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Car Amp Fuse Size: How Big (Or Small) Should It Be?

Last Updated on: June 9, 2024

So you’ve purchased a new car amp. And now, the burning question on your mind is: Do you need a car amp fuse? A car amp is a high current, high power rating device. Any device like this needs the protection of a fuse. This is why most of them come with an internal fuse.


Here’s the kicker: that built-in fuse is only meant to protect the amp. It won’t protect the wiring in your car.  And these wires are almost guaranteed to short out. So with no fuse between your amp and the power wire, you could be facing the “causing a fire” kind of damage.

That being said, here’s all you need to know about car amp fuse size.

The Lowdown On Car Amp Fuses

The sole purpose of a fuse is to do one thing: fail. When there’s too much current flowing to an electronic device, you get blown fuses. Now the electrical circuit is open, and current no longer flows through the circuit. This way, it protects the power source and the device from damage.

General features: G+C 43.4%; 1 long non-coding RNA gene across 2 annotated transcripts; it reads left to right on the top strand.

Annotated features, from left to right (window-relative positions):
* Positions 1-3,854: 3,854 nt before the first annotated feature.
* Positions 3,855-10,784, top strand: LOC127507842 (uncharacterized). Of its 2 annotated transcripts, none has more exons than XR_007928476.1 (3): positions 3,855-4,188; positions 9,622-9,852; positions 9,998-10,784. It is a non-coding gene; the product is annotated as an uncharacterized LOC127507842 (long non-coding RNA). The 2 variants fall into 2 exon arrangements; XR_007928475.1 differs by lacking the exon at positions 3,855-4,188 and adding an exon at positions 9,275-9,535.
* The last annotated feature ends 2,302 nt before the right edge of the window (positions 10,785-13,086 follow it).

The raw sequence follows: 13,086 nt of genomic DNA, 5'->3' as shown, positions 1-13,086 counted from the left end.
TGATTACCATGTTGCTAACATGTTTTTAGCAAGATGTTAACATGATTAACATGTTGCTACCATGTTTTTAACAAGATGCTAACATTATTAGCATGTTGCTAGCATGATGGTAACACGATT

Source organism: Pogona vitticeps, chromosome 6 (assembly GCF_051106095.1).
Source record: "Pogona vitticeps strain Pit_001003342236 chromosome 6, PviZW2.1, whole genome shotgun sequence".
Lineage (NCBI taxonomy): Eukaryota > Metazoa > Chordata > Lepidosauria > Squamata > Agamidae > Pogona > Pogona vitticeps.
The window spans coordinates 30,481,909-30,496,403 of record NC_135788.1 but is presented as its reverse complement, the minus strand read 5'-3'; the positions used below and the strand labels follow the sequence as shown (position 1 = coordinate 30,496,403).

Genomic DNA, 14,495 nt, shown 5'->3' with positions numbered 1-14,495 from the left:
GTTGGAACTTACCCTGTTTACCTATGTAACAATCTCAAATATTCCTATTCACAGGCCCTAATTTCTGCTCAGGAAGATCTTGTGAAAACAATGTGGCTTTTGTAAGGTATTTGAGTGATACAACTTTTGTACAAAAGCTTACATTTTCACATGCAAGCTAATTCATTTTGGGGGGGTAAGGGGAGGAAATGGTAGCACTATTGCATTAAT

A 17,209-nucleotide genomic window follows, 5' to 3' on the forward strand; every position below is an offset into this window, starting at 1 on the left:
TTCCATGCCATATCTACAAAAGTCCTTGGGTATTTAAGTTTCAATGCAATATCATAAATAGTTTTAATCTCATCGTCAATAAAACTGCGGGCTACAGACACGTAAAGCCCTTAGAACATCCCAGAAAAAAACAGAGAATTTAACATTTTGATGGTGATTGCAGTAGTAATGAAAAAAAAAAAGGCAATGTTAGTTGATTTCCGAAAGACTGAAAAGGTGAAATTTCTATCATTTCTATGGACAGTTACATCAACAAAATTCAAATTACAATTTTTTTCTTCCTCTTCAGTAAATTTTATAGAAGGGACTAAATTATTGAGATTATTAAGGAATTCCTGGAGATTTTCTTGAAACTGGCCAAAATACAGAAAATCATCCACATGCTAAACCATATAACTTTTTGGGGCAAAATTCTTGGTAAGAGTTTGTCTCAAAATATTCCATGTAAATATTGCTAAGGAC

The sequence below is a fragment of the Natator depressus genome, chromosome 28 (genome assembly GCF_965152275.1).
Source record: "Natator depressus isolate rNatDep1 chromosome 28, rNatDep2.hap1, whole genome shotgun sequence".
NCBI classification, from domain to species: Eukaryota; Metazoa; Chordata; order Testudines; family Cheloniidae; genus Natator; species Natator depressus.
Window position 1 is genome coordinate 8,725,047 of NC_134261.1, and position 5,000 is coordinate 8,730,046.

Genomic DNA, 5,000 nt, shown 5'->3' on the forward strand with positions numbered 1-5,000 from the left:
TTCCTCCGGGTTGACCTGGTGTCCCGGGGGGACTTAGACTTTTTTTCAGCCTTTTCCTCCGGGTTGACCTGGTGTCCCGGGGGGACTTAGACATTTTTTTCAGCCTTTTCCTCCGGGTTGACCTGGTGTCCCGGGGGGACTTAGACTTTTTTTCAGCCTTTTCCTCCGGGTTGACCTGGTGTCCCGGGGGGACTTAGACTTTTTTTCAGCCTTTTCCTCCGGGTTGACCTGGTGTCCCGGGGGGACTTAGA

In a car amp, the fuse isn’t there to protect the gear. But also the wire that connects to the power source.

What Style Fuse Should You Look For?

Generally, style is not as important as the car amp fuse size. But it is still useful to keep in mind what options you have so you can determine the best fuse for you.


ANL Fuse
ANL Fuse

For high current uses (e.g. adding an amplifier), it’s best to use an ANL or mini ANL style fuse.

The Blade Fuse

Blade Fuse
Blade Fuse

Are you using devices that need little current? Then consider going for the blade-style ATC and ATM fuses. They’re made to protect against smaller currents.

The Glass Fuse

Glass Fuse
Glass Fuse

The glass fuse is the classic fuse with a thin metal encased in a cylindrical glass container. The ends of this fuse are metallic, so the current can flow with ease. Now, listen to this: You want to avoid glass-style fuses. This is because of the way they’re held in a fuse block.

The tiny spring-type clamp that holds down each end of the fuse can get weaker over time. This then leads to a weak connection. Which then creates resistance in the connection, which in turn leads to overheating.